¿ Adolor Corp., of Exton, Pa., was awarded three Small Business Innovation Research grants from the National Institutes of Health to fund research into novel compounds for pain relief. A Phase II award will support research to develop small-molecule antagonists of the ORL-1 receptor and determine their therapeutic utility in the treatment of inflammatory and neuropathic pain. A Phase I award for $113,000 will aid research focusing on an artificial protein designed to identify small-molecule drug candidates that activate kappa opioid receptors. Another Phase I award, for $157,110, will fund research focusing on the discovery and development of small-molecule activators of cannabinoid receptors expressed on peripheral nerves.
¿ Alliance Pharmaceutical Corp., of San Diego, said data from a preclinical study reported in the recent issue of Blood, the journal of the American Society of Hematology, showed that Oxygent (perflubron emulsion) reduced the vaso-occlusion associated with sickle cell disease. Oxygent, an intravascular oxygen carrier, dislodged sickled red blood cells that were trapped in blood vessels. The product also helped reverse the partial obstruction of the vessels, causing an improvement of hemodynamic parameters. A comprehensive report and a clinical trial outline for a new Phase III study are being finalized for submission to the FDA within several weeks.
¿ Bioject Medical Technologies Inc., of Portland, Ore., said it signed a second agreement with Amgen Inc., of Thousand Oaks, Calif., following the initial supply and license agreement signed in March 2000. The new contract broadens Amgen¿s potential use of Bioject¿s needle-free injection system and includes product licensing and commercial supply terms. Bioject will provide Amgen with an exclusive license for use of a modified version of the Bioject B2000 needle-free injection system for certain undisclosed therapeutics. Bioject receives an up-front payment of $1 million, as well as development milestones and other payments.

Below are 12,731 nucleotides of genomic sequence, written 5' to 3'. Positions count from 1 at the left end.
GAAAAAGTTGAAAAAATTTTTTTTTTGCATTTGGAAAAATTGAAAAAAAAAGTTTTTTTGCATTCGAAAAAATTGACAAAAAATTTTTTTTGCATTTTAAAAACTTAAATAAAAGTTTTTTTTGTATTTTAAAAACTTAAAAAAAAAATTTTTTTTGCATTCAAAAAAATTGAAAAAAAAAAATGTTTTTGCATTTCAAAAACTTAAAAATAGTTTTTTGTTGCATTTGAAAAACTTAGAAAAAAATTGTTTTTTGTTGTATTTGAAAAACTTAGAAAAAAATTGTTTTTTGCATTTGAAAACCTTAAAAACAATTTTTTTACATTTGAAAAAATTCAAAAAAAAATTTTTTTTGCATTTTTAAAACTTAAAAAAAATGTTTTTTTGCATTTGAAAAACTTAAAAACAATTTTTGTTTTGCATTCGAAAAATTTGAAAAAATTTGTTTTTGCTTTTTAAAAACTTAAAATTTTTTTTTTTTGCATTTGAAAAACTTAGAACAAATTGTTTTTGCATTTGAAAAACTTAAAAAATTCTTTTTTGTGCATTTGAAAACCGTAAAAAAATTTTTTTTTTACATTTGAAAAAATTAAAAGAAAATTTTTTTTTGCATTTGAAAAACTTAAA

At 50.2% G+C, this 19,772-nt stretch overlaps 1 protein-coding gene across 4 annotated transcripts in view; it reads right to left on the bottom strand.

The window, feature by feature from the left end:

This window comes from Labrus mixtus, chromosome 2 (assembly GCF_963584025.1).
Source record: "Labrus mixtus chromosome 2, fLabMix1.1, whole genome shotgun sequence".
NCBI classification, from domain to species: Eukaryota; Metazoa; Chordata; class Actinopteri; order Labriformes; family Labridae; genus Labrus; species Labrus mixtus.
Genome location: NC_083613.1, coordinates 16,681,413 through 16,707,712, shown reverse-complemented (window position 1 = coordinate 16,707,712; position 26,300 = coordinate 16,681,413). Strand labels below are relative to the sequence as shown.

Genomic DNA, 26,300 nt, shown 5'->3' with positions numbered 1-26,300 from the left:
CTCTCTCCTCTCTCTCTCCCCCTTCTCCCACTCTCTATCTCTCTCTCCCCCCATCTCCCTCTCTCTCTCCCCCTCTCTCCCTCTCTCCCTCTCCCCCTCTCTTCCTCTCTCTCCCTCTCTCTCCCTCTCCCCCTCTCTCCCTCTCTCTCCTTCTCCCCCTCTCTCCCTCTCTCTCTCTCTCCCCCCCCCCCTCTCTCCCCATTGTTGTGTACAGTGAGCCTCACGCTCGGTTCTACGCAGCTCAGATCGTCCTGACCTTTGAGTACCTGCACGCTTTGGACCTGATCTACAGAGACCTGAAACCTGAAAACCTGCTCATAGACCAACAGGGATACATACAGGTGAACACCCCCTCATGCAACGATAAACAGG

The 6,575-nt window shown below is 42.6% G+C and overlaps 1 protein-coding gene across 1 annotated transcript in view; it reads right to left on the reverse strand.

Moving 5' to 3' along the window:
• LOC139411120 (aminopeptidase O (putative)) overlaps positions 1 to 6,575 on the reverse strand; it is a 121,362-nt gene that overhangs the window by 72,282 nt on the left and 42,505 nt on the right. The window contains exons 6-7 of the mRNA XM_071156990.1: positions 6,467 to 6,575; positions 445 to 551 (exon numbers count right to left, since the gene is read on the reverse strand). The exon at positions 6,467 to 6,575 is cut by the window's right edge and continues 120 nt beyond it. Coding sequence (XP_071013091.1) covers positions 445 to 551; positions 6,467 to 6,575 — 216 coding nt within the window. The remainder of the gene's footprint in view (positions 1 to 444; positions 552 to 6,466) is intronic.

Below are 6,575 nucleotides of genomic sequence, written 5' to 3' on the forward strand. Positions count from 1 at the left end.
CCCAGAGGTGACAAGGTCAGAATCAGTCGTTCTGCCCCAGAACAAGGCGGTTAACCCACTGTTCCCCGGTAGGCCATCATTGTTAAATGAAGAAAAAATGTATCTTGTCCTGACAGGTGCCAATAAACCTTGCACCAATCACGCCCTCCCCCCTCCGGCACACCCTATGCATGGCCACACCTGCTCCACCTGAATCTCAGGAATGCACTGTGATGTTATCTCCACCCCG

¿ BioMarin Pharmaceutical Inc., of Novato, Calif., completed its public offering of common stock, selling about 8 million shares, including about 1.05 million to cover overallotments, at a price of $12 per share. The offering raised $96.6 million, with proceeds to BioMarin, before expenses, of approximately $90.8 million. (See BioWorld Today, Dec. 10, 2001.)
¿ Cell Pathways Inc., of Horsham, Pa., reported the presence, in breast cancer cells, of the cyclic GMP phosphodiesterases (cGMP PDEs) targeted by the company¿s selective apoptotic antineoplastic drugs (SAANDs). SAANDs, including Aptosyn (exisulind) and CP461, inhibit certain cyclic GMP PDEs found to be overexpressed in a variety of tumor types. Investigators also demonstrated that inhibition of these cGMP PDEs decreased another important protein, beta-catenin. The accumulation of beta-catenin within the cell has been implicated in the growth of several types of cancers including, most recently, breast cancer. The findings were presented during the annual San Antonio Breast Cancer Symposium.